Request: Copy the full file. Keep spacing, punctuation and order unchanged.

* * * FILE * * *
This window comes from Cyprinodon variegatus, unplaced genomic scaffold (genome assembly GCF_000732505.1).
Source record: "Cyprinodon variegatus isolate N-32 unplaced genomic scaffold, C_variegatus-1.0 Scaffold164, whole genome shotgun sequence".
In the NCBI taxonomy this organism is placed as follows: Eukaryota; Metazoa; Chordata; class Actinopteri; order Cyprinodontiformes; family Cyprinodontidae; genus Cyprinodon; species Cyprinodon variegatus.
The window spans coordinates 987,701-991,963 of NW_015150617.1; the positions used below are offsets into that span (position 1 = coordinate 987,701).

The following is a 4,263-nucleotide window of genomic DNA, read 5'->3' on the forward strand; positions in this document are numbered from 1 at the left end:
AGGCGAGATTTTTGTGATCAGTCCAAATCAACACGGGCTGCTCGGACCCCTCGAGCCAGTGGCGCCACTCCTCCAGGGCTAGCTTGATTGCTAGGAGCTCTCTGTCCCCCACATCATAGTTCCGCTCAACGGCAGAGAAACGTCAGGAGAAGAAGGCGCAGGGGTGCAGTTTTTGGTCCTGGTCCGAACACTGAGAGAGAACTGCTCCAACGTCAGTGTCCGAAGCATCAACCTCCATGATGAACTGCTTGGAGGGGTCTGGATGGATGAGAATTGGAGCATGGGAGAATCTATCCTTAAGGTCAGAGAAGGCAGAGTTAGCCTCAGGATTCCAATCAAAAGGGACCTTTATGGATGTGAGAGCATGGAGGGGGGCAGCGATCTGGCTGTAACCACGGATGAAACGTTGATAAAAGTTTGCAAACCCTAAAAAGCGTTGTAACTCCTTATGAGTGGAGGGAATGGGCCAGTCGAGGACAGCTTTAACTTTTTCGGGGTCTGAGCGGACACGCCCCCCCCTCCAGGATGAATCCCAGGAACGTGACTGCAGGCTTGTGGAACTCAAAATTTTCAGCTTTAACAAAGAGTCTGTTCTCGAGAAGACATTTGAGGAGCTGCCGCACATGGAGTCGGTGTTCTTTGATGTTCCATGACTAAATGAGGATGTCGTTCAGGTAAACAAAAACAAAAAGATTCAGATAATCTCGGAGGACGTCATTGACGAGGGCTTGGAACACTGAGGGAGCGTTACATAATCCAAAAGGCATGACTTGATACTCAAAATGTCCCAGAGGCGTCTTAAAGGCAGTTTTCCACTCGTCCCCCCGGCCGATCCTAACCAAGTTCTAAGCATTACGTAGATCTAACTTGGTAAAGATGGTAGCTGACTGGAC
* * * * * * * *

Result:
This window comes from Cyprinodon variegatus, unplaced genomic scaffold (genome assembly GCF_000732505.1).
Source record: "Cyprinodon variegatus isolate N-32 unplaced genomic scaffold, C_variegatus-1.0 Scaffold164, whole genome shotgun sequence".
In the NCBI taxonomy this organism is placed as follows: Eukaryota; Metazoa; Chordata; class Actinopteri; order Cyprinodontiformes; family Cyprinodontidae; genus Cyprinodon; species Cyprinodon variegatus.
The window spans coordinates 987,701-991,963 of NW_015150617.1; the positions used below are offsets into that span (position 1 = coordinate 987,701).

The following is a 4,263-nucleotide window of genomic DNA, read 5'->3' on the forward strand; positions in this document are numbered from 1 at the left end:
AGGCGAGATTTTTGTGATCAGTCCAAATCAACACGGGCTGCTCGGACCCCTCGAGCCAGTGGCGCCACTCCTCCAGGGCTAGCTTGATTGCTAGGAGCTCTCTGTCCCCCACATCATAGTTCCGCTCAACGGCAGAGAAACGTCAGGAGAAGAAGGCGCAGGGGTGCAGTTTTTGGTCCTGGTCCGAACACTGAGAGAGAACTGCTCCAACGTCAGTGTCCGAAGCATCAACCTCCATGATGAACTGCTTGGAGGGGTCTGGATGGATGAGAATTGGAGCATGGGAGAATCTATCCTTAAGGTCAGAGAAGGCAGAGTTAGCCTCAGGATTCCAATCAAAAGGGACCTTTATGGATGTGAGAGCATGGAGGGGGGCAGCGATCTGGCTGTAACCACGGATGAAACGTTGATAAAAGTTTGCAAACCCTAAAAAGCGTTGTAACTCCTTATGAGTGGAGGGAATGGGCCAGTCGAGGACAGCTTTAACTTTTTCGGGGTCTGAGCGGACACGCCCCCCCCTCCAGGATGAATCCCAGGAACGTGACTGCAGGCTTGTGGAACTCAAAATTTTCAGCTTTAACAAAGAGTCTGTTCTCGAGAAGACATTTGAGGAGCTGCCGCACATGGAGTCGGTGTTCTTTGATGTTCCATGACTAAATGAGGATGTCGTTCAGGTAAACAAAAACAAAAAGATTCAGATAATCTCGGAGGACGTCATTGACGAGGGCTTGGAACACTGAGGGAGCGTTACATAATCCAAAAGGCATGACTTGATACTCAAAATGTCCCAGAGGCGTCTTAAAGGCAGTTTTCCACTCGTCCCCCCGGCCGATCCTAACCAAGTTCTAAGCATTACGTAGATCTAACTTGGTAAAGATGGTAGCTGACTGGAC